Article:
3DMark06’s two CPU tests use Futuremark’s new game engine, which supports multi-threading of the AI and physics found in the engine. Both tests are extremely demanding of even the fastest high-end CPUs.
The X2 6000+ runs fairly parallel with the Intel part in these two tests, with the 5000+ falling behind by a noticeable degree.
Windows Media Encoder 9 was used for SimHQ’s content creation test. The application is a free download from Microsoft and greatly benefits from systems capable of accelerating its multithreaded design. Falcon 4: Allied Force’s intro movie, a 91 MB AVI file, was converted into a WMV file with high definition video and audio settings and the total time required by each processor to convert the file recorded. Shorter conversion times represent a better score for this particular test.
While the X2 5000+ takes almost a full three minutes longer to perform this file conversion compared to the Intel CPU, the 6000+ closes the gap to slightly over one minute.
Last, total system power consumption was measured using an Extech power meter supplied by AMD during Intel’s fiery Netburst years. Two results were generated for each processor: the first representing an idle state of the test machine running the Windows desktop for several minutes, and the second a load scenario created by running the full series of tests for PCMark05. Each score represents average wattage of the entire test system (sans display) for each scenario. Last, the power management features of both test systems were ensured as properly functioning prior to recording the idle state’s power draw.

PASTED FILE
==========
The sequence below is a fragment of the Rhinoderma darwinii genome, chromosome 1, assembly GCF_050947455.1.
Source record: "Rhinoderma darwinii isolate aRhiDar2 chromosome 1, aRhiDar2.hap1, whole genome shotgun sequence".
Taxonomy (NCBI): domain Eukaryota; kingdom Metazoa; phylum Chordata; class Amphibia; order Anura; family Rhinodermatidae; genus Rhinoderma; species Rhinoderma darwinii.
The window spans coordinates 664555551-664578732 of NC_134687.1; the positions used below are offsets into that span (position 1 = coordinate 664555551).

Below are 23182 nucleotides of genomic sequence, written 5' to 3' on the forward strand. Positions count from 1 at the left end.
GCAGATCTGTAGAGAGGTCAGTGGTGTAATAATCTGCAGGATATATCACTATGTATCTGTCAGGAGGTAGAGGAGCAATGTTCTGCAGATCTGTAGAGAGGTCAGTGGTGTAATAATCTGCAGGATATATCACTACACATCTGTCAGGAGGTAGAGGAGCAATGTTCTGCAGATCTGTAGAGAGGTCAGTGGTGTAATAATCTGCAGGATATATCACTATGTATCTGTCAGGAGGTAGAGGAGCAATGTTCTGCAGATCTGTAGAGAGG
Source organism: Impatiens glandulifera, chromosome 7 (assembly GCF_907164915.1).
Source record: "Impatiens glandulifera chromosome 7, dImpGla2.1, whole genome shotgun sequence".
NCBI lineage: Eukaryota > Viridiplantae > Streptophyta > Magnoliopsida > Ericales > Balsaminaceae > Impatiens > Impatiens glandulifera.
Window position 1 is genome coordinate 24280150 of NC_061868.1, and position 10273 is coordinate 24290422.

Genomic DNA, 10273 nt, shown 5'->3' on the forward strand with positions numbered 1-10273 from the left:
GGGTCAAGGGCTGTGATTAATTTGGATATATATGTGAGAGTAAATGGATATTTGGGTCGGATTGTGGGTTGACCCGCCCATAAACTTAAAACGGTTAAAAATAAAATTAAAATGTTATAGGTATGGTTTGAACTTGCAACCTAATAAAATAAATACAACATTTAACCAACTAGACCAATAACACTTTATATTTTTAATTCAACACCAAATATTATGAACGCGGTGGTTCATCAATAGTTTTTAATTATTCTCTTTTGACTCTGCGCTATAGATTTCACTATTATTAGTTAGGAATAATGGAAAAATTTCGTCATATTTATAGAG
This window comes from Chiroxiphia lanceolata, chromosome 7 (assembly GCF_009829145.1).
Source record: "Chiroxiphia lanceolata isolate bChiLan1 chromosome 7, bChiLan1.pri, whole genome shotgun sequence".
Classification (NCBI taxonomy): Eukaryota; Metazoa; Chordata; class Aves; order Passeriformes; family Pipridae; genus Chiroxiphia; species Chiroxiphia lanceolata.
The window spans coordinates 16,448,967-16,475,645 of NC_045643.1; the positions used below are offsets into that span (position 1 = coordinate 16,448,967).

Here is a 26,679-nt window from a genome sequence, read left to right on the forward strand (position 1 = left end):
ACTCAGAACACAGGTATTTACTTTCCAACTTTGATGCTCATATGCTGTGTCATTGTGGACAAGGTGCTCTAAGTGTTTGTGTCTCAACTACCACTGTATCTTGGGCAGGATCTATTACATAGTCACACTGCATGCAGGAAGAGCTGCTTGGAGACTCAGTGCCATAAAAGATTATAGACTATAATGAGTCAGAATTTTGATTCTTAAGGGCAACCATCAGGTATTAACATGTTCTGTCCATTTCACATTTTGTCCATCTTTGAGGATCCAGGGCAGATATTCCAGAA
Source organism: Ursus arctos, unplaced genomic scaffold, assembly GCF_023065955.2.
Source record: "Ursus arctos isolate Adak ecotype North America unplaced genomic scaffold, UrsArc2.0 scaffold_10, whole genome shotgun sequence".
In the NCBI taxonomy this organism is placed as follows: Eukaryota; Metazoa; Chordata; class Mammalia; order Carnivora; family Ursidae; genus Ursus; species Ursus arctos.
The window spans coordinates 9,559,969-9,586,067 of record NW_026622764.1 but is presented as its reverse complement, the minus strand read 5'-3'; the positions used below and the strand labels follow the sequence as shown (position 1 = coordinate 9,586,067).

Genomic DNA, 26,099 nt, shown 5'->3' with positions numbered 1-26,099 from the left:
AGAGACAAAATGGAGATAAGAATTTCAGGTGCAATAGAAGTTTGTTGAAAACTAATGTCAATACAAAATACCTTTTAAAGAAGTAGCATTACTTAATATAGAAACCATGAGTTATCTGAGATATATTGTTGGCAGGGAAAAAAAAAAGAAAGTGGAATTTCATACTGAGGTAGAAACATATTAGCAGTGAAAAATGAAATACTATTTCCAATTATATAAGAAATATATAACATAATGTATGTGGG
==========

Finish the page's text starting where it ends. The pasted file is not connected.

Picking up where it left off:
Thanks to power management implementations, both test systems see a similar power draw while sitting at the Windows desktop. Once under load, however, the X2 6000+ and its 3GHz clock speed sees a considerably higher power usage than the other two parts, a full 80 watts higher than Intel’s Core 2 CPU.